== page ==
So you’re young and enthusiastic, and you want to work on an organic farm. Who doesn’t, really? A fresh, vigorous life out in the air, with proud shoulders at the end of the day slooped in exhaustion: there couldn’t be anything better. But working on an organic farm–or any farm for that matter–is easier said than done.
First, one must find opportunities. After searching for apprenticeship possibilities in the Southeast for over two years, there are three job boards that I can recommend.
A lot of energetic folks looking for farmers or land. Obviously, the main focus is Georgia, but other Southern locales often crop up.
More national and international positions for wannabe farmers. Browse “Wanted” and “Opportunities.”
A great resource for young, passionate cultivator-types, but most leads are in the Northeast and West.
Second, one has to come to terms with the sober reality of farm work. Not only is it dirty and physically strenuous, the pay can be infinitesimal, especially to start out. Of course, there are in-kind perks, such as a bounty of fresh eggs. But anyone who goes to work for an organic farm thinking he or she will soon become rich should have his or her head checked. Without a doubt, the commitment demands a sacrifice of dollars and time.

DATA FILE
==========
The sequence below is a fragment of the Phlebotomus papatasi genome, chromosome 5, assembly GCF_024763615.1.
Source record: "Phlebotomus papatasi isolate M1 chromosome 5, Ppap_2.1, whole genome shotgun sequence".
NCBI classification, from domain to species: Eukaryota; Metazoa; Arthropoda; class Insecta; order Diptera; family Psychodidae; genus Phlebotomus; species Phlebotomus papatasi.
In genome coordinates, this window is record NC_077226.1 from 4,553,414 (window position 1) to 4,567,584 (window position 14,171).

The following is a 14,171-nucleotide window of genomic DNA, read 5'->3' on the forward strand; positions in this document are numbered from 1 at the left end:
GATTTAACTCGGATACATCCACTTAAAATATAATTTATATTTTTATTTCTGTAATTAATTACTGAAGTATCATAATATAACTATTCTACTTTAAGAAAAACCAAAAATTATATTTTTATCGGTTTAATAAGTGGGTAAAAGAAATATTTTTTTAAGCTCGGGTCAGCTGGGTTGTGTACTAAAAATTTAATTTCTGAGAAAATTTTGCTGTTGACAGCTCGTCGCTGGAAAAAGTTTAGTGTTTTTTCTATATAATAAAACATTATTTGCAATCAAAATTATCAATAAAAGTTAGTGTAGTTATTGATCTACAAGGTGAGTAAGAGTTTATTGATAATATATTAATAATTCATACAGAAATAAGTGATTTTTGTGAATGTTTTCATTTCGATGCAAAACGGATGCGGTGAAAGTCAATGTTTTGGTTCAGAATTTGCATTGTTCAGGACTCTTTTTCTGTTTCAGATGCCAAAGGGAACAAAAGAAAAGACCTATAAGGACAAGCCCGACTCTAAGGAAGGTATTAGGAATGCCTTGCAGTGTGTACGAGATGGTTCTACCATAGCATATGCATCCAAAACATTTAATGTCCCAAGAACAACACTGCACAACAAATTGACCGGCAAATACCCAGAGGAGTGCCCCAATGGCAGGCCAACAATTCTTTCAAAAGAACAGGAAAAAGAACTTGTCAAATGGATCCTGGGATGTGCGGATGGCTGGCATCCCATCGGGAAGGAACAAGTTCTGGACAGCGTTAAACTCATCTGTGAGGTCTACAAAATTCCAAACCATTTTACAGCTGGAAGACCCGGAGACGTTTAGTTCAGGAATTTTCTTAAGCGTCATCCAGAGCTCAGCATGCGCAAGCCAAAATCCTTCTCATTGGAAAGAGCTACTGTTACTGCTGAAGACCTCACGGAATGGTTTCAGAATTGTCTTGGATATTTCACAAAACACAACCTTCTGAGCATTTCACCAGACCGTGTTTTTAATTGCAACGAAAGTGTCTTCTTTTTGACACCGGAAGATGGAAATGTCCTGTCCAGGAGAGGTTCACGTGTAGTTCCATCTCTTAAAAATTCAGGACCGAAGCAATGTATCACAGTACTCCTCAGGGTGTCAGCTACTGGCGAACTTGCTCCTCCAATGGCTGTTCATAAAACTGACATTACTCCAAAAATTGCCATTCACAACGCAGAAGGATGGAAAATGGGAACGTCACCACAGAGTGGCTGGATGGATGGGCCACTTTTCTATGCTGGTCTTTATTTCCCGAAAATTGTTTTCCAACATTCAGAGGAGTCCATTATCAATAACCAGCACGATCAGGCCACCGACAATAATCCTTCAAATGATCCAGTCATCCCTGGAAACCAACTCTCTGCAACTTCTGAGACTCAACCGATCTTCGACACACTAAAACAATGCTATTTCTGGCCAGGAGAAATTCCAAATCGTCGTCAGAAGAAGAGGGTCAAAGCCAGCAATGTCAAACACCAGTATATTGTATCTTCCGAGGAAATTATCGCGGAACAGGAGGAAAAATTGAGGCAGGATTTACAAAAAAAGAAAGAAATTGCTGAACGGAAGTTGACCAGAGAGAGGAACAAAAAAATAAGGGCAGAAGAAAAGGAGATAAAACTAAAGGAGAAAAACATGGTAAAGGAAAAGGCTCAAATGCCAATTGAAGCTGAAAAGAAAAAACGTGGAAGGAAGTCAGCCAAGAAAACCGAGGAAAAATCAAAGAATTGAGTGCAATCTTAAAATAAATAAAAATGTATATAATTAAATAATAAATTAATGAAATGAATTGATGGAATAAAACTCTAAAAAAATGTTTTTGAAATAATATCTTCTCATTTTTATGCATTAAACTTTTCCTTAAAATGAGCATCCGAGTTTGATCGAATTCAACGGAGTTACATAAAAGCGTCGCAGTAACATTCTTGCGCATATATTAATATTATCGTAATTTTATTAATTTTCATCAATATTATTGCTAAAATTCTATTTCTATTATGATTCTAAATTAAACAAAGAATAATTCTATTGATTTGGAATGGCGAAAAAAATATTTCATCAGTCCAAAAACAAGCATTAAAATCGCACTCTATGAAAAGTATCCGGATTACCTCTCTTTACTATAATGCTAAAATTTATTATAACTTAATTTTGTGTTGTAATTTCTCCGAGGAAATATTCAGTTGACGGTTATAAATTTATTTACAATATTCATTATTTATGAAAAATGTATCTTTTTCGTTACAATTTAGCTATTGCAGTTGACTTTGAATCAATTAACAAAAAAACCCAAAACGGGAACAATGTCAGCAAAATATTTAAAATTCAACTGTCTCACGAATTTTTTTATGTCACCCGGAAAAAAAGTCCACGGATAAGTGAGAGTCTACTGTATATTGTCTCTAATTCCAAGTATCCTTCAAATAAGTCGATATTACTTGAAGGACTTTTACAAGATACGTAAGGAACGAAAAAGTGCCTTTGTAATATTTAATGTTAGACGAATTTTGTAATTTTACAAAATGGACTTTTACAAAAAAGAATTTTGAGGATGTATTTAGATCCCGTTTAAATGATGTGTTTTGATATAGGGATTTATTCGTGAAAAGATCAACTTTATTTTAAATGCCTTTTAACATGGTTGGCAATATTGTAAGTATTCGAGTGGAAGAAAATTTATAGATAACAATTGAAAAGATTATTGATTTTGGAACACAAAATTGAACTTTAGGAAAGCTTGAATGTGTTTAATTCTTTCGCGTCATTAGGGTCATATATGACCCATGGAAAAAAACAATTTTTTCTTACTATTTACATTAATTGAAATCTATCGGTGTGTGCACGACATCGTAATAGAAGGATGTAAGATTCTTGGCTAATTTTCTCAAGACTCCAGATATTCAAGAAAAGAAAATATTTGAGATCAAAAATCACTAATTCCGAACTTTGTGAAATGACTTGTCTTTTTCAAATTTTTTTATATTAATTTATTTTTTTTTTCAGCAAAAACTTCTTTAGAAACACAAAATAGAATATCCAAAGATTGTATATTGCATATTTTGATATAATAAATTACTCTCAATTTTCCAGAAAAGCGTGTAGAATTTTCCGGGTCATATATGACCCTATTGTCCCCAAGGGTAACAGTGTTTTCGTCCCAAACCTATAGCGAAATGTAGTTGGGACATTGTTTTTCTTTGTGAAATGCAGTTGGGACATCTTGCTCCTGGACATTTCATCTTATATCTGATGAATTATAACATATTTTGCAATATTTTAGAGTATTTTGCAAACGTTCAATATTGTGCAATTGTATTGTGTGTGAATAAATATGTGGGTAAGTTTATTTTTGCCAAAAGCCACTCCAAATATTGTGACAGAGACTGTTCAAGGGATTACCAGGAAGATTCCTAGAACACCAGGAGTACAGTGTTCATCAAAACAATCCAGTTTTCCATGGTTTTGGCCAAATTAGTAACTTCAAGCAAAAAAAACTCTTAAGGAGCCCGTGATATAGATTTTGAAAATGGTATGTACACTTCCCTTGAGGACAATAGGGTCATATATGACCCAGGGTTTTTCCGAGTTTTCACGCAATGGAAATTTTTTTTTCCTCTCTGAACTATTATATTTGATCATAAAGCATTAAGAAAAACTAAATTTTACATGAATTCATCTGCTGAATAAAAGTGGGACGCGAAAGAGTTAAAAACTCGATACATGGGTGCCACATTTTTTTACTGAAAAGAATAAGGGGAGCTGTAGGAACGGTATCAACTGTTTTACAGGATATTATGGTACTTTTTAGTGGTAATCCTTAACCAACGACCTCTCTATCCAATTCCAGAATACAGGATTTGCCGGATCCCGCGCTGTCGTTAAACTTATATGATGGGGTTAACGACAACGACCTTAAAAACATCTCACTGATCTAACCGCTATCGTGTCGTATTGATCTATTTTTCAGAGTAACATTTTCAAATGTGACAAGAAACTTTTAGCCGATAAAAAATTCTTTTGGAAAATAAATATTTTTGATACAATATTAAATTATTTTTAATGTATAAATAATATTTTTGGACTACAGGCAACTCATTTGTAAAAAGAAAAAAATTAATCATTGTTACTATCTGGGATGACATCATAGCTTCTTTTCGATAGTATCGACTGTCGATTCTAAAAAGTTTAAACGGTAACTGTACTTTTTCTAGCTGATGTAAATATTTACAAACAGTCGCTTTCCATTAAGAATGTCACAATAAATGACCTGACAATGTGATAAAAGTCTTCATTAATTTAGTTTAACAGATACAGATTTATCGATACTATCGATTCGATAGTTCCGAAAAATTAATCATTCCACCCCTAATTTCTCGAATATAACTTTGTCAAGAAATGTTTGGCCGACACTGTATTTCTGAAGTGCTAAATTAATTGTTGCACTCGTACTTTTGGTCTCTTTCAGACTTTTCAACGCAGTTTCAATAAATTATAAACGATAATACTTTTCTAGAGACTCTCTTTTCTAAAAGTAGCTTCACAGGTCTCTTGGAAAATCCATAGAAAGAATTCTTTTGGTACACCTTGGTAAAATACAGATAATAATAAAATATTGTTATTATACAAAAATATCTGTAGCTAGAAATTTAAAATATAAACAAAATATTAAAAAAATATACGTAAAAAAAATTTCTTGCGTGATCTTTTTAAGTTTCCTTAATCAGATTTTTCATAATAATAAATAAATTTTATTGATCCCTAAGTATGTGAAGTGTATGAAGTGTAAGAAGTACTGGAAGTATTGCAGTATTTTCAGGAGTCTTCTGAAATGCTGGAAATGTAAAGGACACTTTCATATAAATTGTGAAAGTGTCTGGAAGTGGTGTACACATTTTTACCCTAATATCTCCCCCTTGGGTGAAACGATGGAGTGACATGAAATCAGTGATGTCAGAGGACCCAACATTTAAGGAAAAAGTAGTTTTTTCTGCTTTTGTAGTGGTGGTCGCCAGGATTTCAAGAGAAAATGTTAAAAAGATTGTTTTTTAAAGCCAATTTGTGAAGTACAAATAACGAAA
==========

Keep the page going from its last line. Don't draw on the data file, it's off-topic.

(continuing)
One more thing to keep in mind, you’ll probably work as an independent contractor, which means you’ll fill out a 1099 tax form and keep up with your expenses and write-offs. Make sure the farmer has, at the very least, some kind of on-farm liability policy. Lots of things can go wrong on the farm (I’ve got gruesome examples, but I’ll spare the reader.) The farmer should provide some kind of minimum insurance in case of an accident.
Also, perform your due diligence investigating your employer as much as he or she investigates you. Ask for references. Don’t be afraid to request a look at farm receipts or see the business plan. Possibly invest in a background check.
Finally, as obvious as it sounds, go to the farm, meet the owners, spend a night there. Nothing means as much as gut feel, particularly when something’s wrong. The good news is most small farmers and people in the organic industry don’t have enough time to rip anyone off. Besides, for most, there isn’t enough money in the business to make it worth the trouble.
Remember, be bold. Follow your bliss. Believe in what you’re doing. Bust your ass. And everything will be OK.
Or, you will realize that you don’t want to work on an organic farm.
Addendum: Of course, the typical advice for anyone on a job hunt still holds true: Network, network, network. Conferences and similar events are great ways to find, and sometimes create, new opportunities.